We thought we could avoid winter’s punch, but Mother Nature has her own ideas. Today’s a snow day and there’s more to come.
Should I shovel or not? What do you do with the snow that’s on the sidewalk in front of your house, business, or on your property? Do you really have to shovel it clean?
Great questions and the answers depend on where the snow is and where your property is located. Do you live in Brooklyn or Queens? Nassau County? Town of Oyster Bay or Town of Hempstead? What about the Village of Mineola? Where you live determines what your legal obligations are.
The issue of safety following a snowstorm is critical. The National Center for Injury Prevention and Control keeps statistics on all kinds of injuries. Data from 2013 reflects that unintentional falls (such as slipping on snow and ice) are the leading cause of nonfatal injury across all age groups, except for ages between 10 and 24. For this age group, falls are the second leading cause of nonfatal injury.
New York law requires property owners to maintain their property in a reasonably safe condition. If someone gets hurt because the property isn’t maintained properly, the owner can be held responsible for someone’s injuries. When it comes to snow and ice on your property, it’s necessary to shovel and make the area reasonably safe.
The public sidewalk in front of your home or business doesn’t belong to you but is often owned by the City, Town, or Village in which you live. Do the same rules apply and do you have to maintain the public sidewalk abutting your property?
Generally, the duty to maintain the public sidewalk in front of your property, including cleaning snow and ice, belongs to the municipality. Most local codes require the abutting property owner to maintain the sidewalk and keep it clear of snow and ice–but if someone were to slip and fall because the snow and ice weren’t properly cleaned, the injured party wouldn’t be able to bring a claim against the property owner.
The underlying legal theory is that unless the owner has created a more dangerous condition, the owner doesn’t have a duty of care to the injured party–only the municipality has that duty because of its ownership of the sidewalk. An owner could do nothing and not be responsible for the dangerous snow and ice conditions on the sidewalk.
But does it really make sense that the abutting property owner has no responsibility for someone’s injury? Can a property owner really do nothing?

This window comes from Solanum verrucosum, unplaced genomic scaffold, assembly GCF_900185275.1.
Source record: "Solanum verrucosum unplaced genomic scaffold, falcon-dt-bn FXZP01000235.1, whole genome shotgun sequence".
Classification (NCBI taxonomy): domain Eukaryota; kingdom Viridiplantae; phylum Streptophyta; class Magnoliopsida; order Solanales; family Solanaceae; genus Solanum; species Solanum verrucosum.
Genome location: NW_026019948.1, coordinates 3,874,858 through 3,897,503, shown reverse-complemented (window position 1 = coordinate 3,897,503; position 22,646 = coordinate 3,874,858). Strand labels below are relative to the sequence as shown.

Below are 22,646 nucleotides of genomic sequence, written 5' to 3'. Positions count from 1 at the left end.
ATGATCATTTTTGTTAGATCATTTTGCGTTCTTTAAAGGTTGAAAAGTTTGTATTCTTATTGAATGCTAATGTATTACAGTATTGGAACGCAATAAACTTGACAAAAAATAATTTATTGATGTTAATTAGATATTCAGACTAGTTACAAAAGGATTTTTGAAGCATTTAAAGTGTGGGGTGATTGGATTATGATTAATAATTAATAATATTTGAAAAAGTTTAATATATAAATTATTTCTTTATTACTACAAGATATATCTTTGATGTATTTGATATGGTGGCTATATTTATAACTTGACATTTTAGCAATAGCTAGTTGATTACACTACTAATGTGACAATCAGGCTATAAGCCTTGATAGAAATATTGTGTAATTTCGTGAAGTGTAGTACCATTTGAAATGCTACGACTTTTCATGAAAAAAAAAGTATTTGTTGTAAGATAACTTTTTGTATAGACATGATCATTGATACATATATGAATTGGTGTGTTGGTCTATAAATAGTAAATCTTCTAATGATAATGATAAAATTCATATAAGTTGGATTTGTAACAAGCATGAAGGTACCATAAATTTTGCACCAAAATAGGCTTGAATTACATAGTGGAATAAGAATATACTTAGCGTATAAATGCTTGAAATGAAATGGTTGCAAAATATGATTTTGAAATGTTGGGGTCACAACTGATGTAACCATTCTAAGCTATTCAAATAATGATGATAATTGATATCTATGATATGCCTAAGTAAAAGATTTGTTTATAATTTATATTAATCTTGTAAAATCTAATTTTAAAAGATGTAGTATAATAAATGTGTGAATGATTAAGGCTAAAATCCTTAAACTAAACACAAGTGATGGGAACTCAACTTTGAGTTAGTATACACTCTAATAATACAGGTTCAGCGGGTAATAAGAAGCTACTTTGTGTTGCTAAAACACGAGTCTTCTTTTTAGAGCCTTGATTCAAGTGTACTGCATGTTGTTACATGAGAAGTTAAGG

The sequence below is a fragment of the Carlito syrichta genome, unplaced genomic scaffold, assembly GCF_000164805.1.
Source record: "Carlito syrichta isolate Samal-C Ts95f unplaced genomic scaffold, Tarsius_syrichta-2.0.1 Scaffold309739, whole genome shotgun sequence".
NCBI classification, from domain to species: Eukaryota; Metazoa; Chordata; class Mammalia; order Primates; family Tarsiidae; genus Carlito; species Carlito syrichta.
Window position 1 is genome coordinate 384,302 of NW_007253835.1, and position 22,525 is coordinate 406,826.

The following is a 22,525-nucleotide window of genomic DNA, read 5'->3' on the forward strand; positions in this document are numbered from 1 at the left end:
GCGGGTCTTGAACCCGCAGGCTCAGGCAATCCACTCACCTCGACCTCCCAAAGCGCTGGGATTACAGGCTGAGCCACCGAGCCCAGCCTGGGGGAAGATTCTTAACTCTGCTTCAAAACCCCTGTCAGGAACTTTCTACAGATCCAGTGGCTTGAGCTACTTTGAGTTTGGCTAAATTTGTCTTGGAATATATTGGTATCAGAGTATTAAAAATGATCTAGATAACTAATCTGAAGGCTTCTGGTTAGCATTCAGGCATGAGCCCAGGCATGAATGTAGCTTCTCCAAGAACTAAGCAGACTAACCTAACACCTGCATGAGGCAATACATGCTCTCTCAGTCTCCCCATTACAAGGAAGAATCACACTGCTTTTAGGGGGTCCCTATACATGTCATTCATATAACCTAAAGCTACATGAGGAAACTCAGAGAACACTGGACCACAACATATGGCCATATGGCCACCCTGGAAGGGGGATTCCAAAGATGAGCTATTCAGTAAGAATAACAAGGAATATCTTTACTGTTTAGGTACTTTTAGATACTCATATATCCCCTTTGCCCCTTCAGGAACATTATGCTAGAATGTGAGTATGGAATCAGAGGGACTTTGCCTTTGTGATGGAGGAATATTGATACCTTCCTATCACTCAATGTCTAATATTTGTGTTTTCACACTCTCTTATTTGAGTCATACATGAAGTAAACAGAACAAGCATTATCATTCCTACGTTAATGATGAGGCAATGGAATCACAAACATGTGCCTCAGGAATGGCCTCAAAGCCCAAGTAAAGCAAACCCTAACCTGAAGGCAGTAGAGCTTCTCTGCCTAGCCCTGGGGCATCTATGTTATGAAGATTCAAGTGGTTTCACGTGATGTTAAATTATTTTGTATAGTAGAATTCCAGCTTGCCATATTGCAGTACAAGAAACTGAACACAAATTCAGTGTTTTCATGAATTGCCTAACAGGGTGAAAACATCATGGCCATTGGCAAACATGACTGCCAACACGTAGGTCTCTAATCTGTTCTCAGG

The answer depends on where you live. In many municipalities, like the City of York–Queens,Brooklyn, Manhattan, the Bronx & Staten Island, or Villages like Mineola or Towns like Oyster Bay, local ordinances shift liability for these kinds injuries from the municipality to the abutting property owner.
Typical of these liability-shifting ordinances is the City of New York’s code which provides that, “….the owner of real property abutting any sidewalk …..shall be liable for any injury to property or personal injury, including death, proximately caused by the failure of such owner to maintain such sidewalk in a reasonably safe condition.”
The Town of Oyster Bay Code–which covers communities like Plainview, Syosset, Woodbury, Hicksville, Farmingdale, Massapequa, Bethpage–has a similar provision, not only imposing liability for injuries on property owners, but on tenants as well, “Each owner and occupant of any house or other building…… shall keep the sidewalk in front of the lot or house free from obstruction by snow or ice and icy conditions….. and such owner or occupant ….. shall be liable for any injury or damage by reason of omission, failure or negligence to make, maintain or repair such sidewalk…”
These liability-shifting codes are important to ensure the safety of people using public sidewalks and pathways by directly imposing liability on the abutting property owner–the person best suited to care for these areas and prevent unsafe conditions that could cause serious injuries.
Slip and falls on sidewalks from snow and ice can lead to serious injuries, like broken arms or legs, or serious neck and back conditions. These injuries often involve surgery, lost time from work, expensive medical bills and permanent problems.
A recent case of ours involved a delivery person who tripped and fell on a dangerous condition. She suffered serious back injuries requiring surgery, months of rehab and eventually forced her to retire early, resulting in substantial losses in wages and future retirement benefits.
How would you and your family cope if you slipped and fell on ice as a result of someone’s negligence and were out of work for six months, needed surgery or suffered a permanent restriction? Unintentional falls, such as these, caused by someone’s choice not to properly maintain their property can create serious hardship and crisis for many families.
The law in the area of slip and falls can be complex and “slippery.” We’ll navigate these complexities and help you and your family on the road to recovery and work hard to ensure that you’re fairly compensated if you’ve been injured by someone’s negligence and carelessness.
If you, a family member or close friend have been injured, talk to us about what your rights are and what you can do.
Accidents Happen. But Having a Good Lawyer is No Accident. Call Us. We Can Help. 516-822-7866